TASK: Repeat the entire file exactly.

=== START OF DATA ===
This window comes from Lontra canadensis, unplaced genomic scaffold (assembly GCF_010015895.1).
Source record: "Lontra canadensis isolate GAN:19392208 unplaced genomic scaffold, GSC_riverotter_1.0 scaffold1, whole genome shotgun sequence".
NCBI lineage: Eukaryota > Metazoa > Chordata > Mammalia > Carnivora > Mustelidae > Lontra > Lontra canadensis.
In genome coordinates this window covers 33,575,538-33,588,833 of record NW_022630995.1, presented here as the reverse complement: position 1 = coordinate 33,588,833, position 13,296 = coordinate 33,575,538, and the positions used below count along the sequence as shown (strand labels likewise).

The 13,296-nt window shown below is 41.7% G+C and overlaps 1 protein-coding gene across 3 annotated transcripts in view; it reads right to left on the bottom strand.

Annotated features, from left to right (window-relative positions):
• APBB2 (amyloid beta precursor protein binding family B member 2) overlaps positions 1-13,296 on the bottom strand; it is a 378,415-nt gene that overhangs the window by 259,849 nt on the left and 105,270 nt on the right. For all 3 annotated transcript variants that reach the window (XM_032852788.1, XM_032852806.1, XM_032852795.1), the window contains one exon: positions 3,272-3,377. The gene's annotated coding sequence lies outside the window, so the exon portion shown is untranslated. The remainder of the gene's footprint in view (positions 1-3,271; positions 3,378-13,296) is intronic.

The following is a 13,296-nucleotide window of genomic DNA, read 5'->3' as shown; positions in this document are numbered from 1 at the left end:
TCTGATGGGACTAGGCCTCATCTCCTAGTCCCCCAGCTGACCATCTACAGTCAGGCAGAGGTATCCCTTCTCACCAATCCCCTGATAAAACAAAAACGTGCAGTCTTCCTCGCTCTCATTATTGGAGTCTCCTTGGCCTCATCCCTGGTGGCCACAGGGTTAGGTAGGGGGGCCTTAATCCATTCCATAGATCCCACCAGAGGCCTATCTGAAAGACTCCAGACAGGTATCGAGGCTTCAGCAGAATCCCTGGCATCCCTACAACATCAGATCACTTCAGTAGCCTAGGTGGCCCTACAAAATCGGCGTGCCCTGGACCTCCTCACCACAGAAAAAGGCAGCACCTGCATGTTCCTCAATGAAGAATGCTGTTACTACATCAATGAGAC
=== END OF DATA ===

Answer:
This window comes from Lontra canadensis, unplaced genomic scaffold (assembly GCF_010015895.1).
Source record: "Lontra canadensis isolate GAN:19392208 unplaced genomic scaffold, GSC_riverotter_1.0 scaffold1, whole genome shotgun sequence".
NCBI lineage: Eukaryota > Metazoa > Chordata > Mammalia > Carnivora > Mustelidae > Lontra > Lontra canadensis.
In genome coordinates this window covers 33,575,538-33,588,833 of record NW_022630995.1, presented here as the reverse complement: position 1 = coordinate 33,588,833, position 13,296 = coordinate 33,575,538, and the positions used below count along the sequence as shown (strand labels likewise).

The 13,296-nt window shown below is 41.7% G+C and overlaps 1 protein-coding gene across 3 annotated transcripts in view; it reads right to left on the bottom strand.

Annotated features, from left to right (window-relative positions):
• APBB2 (amyloid beta precursor protein binding family B member 2) overlaps positions 1-13,296 on the bottom strand; it is a 378,415-nt gene that overhangs the window by 259,849 nt on the left and 105,270 nt on the right. For all 3 annotated transcript variants that reach the window (XM_032852788.1, XM_032852806.1, XM_032852795.1), the window contains one exon: positions 3,272-3,377. The gene's annotated coding sequence lies outside the window, so the exon portion shown is untranslated. The remainder of the gene's footprint in view (positions 1-3,271; positions 3,378-13,296) is intronic.

The following is a 13,296-nucleotide window of genomic DNA, read 5'->3' as shown; positions in this document are numbered from 1 at the left end:
TCTGATGGGACTAGGCCTCATCTCCTAGTCCCCCAGCTGACCATCTACAGTCAGGCAGAGGTATCCCTTCTCACCAATCCCCTGATAAAACAAAAACGTGCAGTCTTCCTCGCTCTCATTATTGGAGTCTCCTTGGCCTCATCCCTGGTGGCCACAGGGTTAGGTAGGGGGGCCTTAATCCATTCCATAGATCCCACCAGAGGCCTATCTGAAAGACTCCAGACAGGTATCGAGGCTTCAGCAGAATCCCTGGCATCCCTACAACATCAGATCACTTCAGTAGCCTAGGTGGCCCTACAAAATCGGCGTGCCCTGGACCTCCTCACCACAGAAAAAGGCAGCACCTGCATGTTCCTCAATGAAGAATGCTGTTACTACATCAATGAGAC